Dunphy (1998) and Howard and Henney (1998) suggested that to guide the students and make the concept of class participation according to student’s cultural background can prove beneficial for the class participation to take place. Fritschner (2000) also supports the above of view by saying that teacher should prepare the students from beginning of classes so that class participation happens itself.
Structured is also an effective mean to enhance participation. Winbush (1995) found that all the students read out the notes which they take on cards during discussion.
Classroom environment that encourages classroom participation:
Constructivist theory does not deal with pedagogy. It describes some techniques for students to get benefit from learning experiences and multiple ways to think over a problem e.g.
To pertain their own ideas
To determine how much new information is understood with help of their own ideas.
To take into account a number of possibilities by which now concept can be comprehend.
To assess the value of various perspective about a concept.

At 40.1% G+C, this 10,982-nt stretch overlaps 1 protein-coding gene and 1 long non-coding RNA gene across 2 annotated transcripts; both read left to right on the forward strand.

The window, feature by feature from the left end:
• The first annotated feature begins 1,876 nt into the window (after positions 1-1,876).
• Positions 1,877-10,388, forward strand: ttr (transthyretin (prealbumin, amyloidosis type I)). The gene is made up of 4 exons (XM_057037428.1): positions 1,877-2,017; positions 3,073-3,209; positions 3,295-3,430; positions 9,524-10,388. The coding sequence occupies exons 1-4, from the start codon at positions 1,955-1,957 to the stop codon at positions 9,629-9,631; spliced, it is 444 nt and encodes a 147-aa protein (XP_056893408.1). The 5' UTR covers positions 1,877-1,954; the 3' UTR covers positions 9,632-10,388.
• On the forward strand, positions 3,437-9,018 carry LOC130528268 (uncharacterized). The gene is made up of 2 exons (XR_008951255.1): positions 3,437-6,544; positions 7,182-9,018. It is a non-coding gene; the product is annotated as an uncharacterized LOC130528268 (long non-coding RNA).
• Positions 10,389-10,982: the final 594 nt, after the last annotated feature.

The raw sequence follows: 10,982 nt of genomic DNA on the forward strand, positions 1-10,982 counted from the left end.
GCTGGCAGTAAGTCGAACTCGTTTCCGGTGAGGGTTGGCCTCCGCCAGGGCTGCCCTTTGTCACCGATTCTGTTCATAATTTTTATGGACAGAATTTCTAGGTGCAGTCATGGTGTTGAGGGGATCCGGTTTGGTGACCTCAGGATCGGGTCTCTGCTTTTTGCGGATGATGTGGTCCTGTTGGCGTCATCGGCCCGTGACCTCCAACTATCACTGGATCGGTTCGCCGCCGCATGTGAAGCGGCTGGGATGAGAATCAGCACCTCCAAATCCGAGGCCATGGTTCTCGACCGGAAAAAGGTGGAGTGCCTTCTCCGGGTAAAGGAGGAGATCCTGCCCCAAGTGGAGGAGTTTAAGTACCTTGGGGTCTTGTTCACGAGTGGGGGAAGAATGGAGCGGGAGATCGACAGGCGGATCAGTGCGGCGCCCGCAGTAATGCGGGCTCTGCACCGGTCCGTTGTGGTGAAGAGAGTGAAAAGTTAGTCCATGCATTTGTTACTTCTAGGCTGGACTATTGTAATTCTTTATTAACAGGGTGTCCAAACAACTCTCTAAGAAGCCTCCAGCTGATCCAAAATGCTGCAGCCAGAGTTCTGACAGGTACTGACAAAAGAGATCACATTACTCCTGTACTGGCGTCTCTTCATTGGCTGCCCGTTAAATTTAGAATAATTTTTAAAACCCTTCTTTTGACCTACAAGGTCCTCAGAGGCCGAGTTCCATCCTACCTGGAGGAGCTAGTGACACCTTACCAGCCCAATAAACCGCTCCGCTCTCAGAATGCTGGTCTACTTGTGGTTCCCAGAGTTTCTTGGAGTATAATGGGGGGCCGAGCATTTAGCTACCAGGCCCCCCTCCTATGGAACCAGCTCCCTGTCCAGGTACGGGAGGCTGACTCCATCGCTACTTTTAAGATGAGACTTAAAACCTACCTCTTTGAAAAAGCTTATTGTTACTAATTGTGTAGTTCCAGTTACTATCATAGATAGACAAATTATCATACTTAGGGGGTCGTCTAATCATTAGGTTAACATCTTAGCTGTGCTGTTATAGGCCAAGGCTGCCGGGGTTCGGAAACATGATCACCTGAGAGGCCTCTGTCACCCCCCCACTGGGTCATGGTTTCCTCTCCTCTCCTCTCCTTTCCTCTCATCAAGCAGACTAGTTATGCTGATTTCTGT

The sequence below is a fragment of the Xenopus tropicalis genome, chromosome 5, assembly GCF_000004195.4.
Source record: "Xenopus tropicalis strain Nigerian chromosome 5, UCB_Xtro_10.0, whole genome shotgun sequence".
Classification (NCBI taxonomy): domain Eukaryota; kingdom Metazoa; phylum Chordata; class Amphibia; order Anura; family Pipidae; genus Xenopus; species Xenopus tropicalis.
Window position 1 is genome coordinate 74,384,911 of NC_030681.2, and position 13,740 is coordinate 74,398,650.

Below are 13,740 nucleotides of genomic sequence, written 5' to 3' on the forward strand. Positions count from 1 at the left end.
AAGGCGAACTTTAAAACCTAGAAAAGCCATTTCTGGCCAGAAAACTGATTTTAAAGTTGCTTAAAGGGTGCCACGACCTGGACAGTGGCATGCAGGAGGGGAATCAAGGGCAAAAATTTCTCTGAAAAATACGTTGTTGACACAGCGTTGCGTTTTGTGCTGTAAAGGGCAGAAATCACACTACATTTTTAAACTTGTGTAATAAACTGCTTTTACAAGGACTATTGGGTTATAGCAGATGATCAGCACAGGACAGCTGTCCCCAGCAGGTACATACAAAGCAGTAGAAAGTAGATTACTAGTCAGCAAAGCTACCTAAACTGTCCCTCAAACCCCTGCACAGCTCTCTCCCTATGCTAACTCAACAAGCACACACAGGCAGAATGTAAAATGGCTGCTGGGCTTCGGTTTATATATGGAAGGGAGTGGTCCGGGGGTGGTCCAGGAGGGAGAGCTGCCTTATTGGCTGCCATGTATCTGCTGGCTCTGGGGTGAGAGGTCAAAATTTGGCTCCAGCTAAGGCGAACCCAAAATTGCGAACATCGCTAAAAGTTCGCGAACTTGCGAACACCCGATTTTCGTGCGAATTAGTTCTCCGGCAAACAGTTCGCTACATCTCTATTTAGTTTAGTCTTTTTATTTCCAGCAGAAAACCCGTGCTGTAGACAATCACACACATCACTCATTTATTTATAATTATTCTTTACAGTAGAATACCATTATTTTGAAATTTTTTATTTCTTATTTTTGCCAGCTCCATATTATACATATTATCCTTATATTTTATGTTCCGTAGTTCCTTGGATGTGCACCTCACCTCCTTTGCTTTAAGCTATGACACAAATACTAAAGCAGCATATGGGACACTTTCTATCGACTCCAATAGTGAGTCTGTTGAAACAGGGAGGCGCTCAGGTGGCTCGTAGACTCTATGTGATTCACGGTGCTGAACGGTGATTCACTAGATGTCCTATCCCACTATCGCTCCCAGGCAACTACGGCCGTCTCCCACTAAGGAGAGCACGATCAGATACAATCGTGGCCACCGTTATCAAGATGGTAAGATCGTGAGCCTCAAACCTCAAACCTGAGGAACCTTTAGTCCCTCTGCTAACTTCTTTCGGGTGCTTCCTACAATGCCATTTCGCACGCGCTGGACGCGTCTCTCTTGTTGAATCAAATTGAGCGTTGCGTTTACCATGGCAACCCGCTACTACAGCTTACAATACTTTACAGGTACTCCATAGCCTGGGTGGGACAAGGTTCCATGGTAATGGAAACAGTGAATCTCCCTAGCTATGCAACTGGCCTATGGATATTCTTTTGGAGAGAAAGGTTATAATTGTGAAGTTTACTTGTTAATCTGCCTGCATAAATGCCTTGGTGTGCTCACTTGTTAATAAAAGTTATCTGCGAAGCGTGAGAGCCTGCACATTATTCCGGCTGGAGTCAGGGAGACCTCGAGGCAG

As instruction by the teacher facilitates the learning of students, so there should be some challenging classroom activities for the students. Such environment is created if student is actively engaged in learning process rather than just listening (Anzai & Simon, 1979).
In constructivist classroom students are actively engaged in discussing, taking notes, explaining ideas, convincing others, and commenting upon other’s views. Such type of student’s activities is not carried out in traditional classroom.
Such classrooms are feasible only for those students whose style of learning is dependent on listening carefully the teacher and taking the notes. But the student who construct their knowledge while to enhance student’s understanding in the lesson it is essential that teacher give him chance to think over the concept or problem independently, and concentrate on student’s work to guide and help him to integrate the concept. Such task can be accomplished by creating group work, class discussion and interactive lectures in the classroom time. Such class room environment helps the students to develop critical thinking, to initiate the discussion, and comment upon others views (Mazur, 1993; Van 1-leuvelen, 1991).